This is What Happens to Your Body When You Stop Eating Meat

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Eating meat or abstaining from it completely is a personal choice. While some people cannot even fathom the thought of giving up meat, others may realize a vegetarian lifestyle is healthier and more sustainable.

The cancer agency of the World Health Organization (WHO), the International Agency for Research on Cancer, published an alarming report in October 2015.

The report, based on studies conducted over 20 years, assessed the cancer-causing potential of two of the world’s most popular varieties of meat – red meat and processed meat. Red meat includes all kinds of muscle meat, such as beef, pork, mutton, lamb, veal and horse.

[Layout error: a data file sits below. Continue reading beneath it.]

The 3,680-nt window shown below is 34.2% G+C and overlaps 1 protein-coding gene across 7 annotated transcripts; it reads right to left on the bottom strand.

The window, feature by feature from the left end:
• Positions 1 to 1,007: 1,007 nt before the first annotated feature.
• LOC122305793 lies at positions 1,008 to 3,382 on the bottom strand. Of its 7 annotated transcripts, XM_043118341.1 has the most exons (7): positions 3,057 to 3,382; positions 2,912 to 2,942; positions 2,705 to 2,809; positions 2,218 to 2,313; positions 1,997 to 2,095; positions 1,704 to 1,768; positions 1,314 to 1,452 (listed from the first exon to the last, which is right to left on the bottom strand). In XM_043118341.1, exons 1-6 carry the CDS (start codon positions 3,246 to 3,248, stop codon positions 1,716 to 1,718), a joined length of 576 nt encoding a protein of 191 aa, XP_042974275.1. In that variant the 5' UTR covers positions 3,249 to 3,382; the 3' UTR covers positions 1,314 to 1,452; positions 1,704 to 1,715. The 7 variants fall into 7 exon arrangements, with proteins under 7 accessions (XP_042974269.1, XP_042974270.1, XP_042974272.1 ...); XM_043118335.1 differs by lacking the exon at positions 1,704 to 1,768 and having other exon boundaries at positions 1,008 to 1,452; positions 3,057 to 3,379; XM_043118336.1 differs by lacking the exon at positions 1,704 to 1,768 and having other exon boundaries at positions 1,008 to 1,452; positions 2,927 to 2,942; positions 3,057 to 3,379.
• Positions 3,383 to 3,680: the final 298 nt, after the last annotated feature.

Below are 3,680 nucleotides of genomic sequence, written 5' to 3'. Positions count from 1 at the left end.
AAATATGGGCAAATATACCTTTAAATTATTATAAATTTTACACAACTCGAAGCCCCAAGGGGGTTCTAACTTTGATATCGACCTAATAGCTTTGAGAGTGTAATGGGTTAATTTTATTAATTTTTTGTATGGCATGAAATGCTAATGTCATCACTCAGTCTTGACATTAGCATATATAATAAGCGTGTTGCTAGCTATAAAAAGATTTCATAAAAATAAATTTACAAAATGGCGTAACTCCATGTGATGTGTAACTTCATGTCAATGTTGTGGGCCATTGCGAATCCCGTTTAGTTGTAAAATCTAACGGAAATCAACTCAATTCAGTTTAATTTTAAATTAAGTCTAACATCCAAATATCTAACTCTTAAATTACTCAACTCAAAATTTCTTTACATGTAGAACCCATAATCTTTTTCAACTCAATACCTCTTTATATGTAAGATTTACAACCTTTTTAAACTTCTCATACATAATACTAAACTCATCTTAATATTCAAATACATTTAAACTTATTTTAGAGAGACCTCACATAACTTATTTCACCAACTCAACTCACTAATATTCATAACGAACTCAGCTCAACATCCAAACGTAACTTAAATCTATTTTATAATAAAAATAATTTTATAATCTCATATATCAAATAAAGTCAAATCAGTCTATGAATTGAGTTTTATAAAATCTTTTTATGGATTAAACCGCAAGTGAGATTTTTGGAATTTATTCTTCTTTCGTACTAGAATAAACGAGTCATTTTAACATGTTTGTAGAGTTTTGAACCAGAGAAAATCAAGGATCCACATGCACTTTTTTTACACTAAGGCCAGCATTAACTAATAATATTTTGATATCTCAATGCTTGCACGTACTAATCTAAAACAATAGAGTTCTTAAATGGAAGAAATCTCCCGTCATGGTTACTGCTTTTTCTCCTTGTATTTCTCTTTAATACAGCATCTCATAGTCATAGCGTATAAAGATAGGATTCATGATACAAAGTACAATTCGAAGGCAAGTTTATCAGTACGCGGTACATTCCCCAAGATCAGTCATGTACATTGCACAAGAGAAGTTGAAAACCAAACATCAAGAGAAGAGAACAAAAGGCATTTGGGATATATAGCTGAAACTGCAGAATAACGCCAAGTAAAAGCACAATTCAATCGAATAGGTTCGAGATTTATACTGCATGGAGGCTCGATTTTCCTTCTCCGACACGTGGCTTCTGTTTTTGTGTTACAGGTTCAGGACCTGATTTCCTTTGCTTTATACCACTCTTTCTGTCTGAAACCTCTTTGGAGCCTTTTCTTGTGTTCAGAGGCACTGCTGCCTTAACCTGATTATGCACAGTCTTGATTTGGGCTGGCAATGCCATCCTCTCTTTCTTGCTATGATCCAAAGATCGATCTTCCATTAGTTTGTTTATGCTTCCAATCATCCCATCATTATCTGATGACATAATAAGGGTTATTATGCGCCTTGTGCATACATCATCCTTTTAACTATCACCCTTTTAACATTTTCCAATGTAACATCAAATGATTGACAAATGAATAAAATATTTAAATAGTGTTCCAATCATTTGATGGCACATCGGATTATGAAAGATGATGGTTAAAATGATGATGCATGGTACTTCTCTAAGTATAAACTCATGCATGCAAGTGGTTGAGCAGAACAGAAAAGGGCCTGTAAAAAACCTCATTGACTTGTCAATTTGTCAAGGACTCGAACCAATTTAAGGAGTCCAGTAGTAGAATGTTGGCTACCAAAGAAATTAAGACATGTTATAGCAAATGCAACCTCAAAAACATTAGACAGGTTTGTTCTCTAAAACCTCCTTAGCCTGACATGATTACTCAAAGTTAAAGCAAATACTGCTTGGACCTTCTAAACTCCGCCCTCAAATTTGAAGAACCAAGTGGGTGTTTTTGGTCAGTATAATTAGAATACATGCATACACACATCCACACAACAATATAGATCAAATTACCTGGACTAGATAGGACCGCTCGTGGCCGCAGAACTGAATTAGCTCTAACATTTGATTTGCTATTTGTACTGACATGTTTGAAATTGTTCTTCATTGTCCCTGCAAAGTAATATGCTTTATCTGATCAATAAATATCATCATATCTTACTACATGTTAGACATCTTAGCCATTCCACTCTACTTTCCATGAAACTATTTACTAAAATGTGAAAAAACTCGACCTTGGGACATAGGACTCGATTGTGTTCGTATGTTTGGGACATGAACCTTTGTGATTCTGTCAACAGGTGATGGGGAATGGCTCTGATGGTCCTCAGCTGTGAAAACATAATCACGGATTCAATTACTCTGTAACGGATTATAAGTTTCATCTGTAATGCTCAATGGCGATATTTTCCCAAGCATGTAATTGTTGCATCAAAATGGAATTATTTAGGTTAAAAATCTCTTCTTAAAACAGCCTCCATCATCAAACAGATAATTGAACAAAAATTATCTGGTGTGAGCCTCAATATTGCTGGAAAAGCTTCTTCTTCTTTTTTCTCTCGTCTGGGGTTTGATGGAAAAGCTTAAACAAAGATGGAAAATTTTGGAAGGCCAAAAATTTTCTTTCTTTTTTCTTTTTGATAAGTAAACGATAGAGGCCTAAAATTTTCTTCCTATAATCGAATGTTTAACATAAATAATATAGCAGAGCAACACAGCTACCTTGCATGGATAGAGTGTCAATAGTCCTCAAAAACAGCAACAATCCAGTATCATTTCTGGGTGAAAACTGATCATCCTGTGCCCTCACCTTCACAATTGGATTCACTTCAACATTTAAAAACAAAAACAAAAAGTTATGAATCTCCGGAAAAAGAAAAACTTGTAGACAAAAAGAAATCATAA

Processed meat includes meat that has undergone processes, such as salting, curing, fermentation and smoking, and is no longer in its natural state.

Processed meat includes pastrami, salami, beef jerky, sausages, ham, frankfurters (hot dogs), burger patty, canned meats and meat sauce among other things.

According to the report, regularly eating processed meat is associated with colorectal cancer. The experts said that a person who consumes 50 grams of processed meat each day increases his or her risk of developing this cancer.

The experts further clarified that while eating processed meat alone isn’t as carcinogenic, the risk increases when a person regularly eats other kinds of meat in conjunction with processed meat every now and then.

While the nutritional benefits of non-processed meat is a valid consideration, the health risks for someone who regularly consumes meat outweigh the benefits, especially considering the ample vegetarian substitutes capable of providing the same nutrition.

When it comes to your diet and health, it is extremely important to make a well-informed decision.

Whether you decide to eliminate meat from your diet or simply cut back, you must know how it will affect your body.

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